A difficulty that I have with Alan Shewmon’s treatment of integration is that he seems to considerate it sufficient that some parts of the body remain related to other parts of the body for the body to be considered integrated. This is not unity of the body in the sense implied by the doctrine proclaimed at Vienne, a unity that is a result of the soul forming and informing the matter. He also criticizes me for thinking in terms of levels of integration. That may have been a misunderstanding in that I conceded that what he refers to as “integration” was an acceptable meaning of the word and that could be taken to imply different levels of integration. But for the purposes of understanding what integration must mean in the context of understanding the concept as a necessary element of being a living human person, his meaning will not do at all, because the concept must at least imply a dynamic intercommunicative unity between the parts. We take it that that dynamic unity, taking its form from the immortal soul, persists from the formation of the zygote until the soul separates from the body at death, even though in both Donum Vitae and Dignitas Personae the Congregation of the Faith is a little more circumspect about declaring that the zygote has a soul. It instead poses a question:

Certainly no experimental datum can be in itself sufficient to bring us to the recognition of a spiritual soul; nevertheless, the conclusions of science regarding the human embryo provide a valuable indication for discerning by the use of reason a personal presence at the moment of this first appearance of a human life: how could a human individual not be a human person?11

Shewmon devotes a great deal of space to his own theoretical analysis of integration, contrasting life-constituting and life-sustaining “types” as he expresses it and envisioning integration as being on two different axes. The analysis is novel and interesting but ungrounded. There is no anthropological starting point and no apparent basis in existing philosophical or theological perspectives within the Tradition.

To try find an answer to this question of death that is consistent with our Tradition or, at least, a development of the Tradition, we do need to work from the point of view of trying to understand theologically what happens at death and what it is to understand what an individual life is from the single cell zygote until death: we need to develop an anthropology that makes sense of what it is to have an immortal rational soul that forms and informs the matter so as to be the unity that is a human person, as we understand the latter to be from the doctrine proclaimed at the Council of Vienne, and renewed many times since. At Vienne the doctrine was not presented as a philosophical thesis but instead offered a theological starting point by being based upon John’s Gospel:

When Jesus had received the vinegar, he said, "It is finished"; and he bowed his head and gave up his spirit. 31 Since it was the day of Preparation, in order to prevent the bodies from remaining on the cross on the sabbath (for that sabbath was a high day), the Jews asked Pilate that their legs might be broken, and that they might be taken away. 32 So the soldiers came and broke the legs of the first, and of the other who had been crucified with him; 33 but when they came to Jesus and saw that he was already dead, they did not break his legs. 34 But one of the soldiers pierced his side with a spear, and at once there came out blood and water. 35 He who saw it has borne witness--his testimony is true, and he knows that he tells the truth--that you also may believe.12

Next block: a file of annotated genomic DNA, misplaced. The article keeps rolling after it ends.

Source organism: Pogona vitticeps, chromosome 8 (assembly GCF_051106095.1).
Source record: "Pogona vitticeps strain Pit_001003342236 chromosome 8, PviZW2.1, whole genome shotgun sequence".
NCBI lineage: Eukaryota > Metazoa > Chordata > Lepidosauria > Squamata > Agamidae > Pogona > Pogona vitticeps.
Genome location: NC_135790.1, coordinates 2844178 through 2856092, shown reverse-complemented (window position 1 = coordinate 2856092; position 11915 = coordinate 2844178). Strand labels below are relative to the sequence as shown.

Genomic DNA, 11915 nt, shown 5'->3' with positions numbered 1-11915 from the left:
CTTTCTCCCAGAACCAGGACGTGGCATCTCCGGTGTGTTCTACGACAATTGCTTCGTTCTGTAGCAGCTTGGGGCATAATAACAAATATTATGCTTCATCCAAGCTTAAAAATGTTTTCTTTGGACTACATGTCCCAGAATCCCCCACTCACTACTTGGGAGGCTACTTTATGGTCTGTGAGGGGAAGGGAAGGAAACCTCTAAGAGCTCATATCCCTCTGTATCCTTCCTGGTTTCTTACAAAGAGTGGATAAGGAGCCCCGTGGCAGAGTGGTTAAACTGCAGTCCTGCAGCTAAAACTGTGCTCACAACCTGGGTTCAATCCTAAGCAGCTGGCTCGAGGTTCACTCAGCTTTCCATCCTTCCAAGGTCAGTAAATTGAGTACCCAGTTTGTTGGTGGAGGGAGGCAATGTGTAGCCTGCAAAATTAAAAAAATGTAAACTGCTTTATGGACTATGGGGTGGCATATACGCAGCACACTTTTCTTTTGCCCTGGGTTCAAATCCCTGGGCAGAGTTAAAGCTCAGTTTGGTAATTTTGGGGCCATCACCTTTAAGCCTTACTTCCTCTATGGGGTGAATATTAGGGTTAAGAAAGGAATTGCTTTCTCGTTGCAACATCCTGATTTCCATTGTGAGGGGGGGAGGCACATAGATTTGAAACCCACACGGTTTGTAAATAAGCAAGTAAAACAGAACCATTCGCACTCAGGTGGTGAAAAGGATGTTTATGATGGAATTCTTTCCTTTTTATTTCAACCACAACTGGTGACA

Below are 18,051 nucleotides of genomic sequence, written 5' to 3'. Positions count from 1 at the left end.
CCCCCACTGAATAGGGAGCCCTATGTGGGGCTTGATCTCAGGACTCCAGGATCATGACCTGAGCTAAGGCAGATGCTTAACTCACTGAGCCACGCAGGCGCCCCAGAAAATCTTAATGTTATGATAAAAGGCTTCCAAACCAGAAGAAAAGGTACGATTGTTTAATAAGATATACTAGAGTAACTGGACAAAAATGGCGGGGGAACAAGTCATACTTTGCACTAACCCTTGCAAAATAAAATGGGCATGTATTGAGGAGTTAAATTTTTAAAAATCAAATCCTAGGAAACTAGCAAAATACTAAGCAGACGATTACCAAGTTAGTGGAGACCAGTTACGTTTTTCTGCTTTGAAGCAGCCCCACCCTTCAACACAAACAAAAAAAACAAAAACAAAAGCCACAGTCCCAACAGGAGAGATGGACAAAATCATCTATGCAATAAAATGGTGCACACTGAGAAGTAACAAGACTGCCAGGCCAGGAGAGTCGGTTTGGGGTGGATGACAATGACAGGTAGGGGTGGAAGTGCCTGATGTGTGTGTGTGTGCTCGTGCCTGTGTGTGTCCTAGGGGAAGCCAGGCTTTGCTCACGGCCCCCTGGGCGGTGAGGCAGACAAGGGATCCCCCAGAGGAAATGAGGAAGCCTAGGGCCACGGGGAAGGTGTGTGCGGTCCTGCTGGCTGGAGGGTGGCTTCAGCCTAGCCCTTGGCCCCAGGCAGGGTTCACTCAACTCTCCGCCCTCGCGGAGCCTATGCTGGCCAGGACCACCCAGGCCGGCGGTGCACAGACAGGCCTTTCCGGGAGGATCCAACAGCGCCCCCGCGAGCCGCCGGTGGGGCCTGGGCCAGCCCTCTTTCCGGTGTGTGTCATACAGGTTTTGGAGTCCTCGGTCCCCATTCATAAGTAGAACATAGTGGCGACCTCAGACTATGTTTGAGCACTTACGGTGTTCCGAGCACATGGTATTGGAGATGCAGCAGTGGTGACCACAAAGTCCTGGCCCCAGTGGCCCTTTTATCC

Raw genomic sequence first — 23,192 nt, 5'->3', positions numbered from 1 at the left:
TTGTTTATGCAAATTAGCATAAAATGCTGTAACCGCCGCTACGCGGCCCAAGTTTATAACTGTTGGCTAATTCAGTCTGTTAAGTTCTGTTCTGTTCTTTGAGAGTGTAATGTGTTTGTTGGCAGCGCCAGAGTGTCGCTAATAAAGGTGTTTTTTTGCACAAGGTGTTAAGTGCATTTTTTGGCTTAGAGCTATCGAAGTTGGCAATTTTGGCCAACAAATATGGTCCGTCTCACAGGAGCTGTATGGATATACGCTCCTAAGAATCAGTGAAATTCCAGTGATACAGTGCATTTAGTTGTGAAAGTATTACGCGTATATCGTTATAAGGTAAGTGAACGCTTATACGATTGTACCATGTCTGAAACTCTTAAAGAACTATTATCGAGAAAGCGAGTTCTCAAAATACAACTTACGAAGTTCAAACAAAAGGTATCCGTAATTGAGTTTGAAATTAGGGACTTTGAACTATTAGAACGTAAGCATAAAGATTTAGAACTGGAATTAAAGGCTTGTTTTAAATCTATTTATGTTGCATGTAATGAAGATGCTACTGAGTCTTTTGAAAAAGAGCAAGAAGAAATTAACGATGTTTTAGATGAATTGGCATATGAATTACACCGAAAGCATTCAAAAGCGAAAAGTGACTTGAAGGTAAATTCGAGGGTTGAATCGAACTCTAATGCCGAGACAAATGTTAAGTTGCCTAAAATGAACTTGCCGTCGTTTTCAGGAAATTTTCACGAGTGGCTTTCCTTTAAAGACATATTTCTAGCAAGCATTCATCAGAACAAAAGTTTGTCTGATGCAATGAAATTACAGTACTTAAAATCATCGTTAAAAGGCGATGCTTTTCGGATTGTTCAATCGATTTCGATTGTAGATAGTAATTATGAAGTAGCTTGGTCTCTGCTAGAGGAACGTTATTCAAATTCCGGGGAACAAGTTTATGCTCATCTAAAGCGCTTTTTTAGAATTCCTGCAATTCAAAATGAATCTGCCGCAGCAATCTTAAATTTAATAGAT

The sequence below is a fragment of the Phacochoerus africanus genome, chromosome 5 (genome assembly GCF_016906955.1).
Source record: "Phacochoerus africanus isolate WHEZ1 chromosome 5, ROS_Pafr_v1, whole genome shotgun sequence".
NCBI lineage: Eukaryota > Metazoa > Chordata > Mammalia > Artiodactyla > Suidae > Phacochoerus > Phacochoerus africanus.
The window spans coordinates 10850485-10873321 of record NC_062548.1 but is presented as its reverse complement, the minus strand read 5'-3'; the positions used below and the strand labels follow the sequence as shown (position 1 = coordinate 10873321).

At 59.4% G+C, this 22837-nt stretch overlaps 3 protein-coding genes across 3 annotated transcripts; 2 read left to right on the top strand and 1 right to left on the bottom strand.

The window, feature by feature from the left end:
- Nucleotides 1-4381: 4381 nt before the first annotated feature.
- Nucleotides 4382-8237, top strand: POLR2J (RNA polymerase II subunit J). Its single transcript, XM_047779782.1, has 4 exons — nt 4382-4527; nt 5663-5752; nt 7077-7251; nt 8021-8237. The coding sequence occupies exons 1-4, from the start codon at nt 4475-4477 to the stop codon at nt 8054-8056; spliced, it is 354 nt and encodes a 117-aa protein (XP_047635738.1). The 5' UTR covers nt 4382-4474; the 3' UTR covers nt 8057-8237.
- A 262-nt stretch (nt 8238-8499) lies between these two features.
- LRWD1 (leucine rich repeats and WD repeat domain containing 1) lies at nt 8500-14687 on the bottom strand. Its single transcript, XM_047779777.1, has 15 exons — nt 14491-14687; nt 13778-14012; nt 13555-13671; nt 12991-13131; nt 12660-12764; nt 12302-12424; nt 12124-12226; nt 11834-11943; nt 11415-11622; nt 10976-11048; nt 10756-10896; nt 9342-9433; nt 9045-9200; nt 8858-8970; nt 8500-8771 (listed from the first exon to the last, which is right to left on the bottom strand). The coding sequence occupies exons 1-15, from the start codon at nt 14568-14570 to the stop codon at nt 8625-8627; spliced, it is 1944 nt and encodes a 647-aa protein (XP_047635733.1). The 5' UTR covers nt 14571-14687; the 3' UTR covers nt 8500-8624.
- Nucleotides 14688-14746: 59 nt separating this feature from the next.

Linked to this Gospel account in our Tradition is the teaching that

Jesus "descended into the lower parts of the earth. He who descended is he who also ascended far above all the heavens." The Apostles' Creed confesses in the same article Christ's descent into hell and his Resurrection from the dead on the third day, because in his Passover it was precisely out of the depths of death that he made life spring forth.13

In summary, the Catechism expresses the teaching in the following words:

In his human soul united to his divine person, the dead Christ went down to the realm of the dead. He opened heaven's gates for the just who had gone before him.14

Also in developing this anthropological understanding, we must include the imago dei15 and the significance of being a person in the image of the Persons of the Blessed Trinity, again from the time we are a zygote until death, and then in the continuity of being a body after resurrection.

Shewmon makes no apparent attempt to link his theories of integration to doctrine and Tradition or to any accepted philosophy.

His account leads to an oddity in his discussion of the notion that a person might consist of a “brain in a vat”. If this view is linked to his idea that the body could be considered to continue as a living person after the brain has died, then a person could be at the same time two persons – the isolated brain in a vat and the body left behind. There is something distinctly odd about a notion of integration that would allow for such a division which would contradict the essential unity of the human body. The possibility highlights the fact that Shewmon does not understand integration as implying the role of the soul in forming and informing the dynamic unity that is a human being.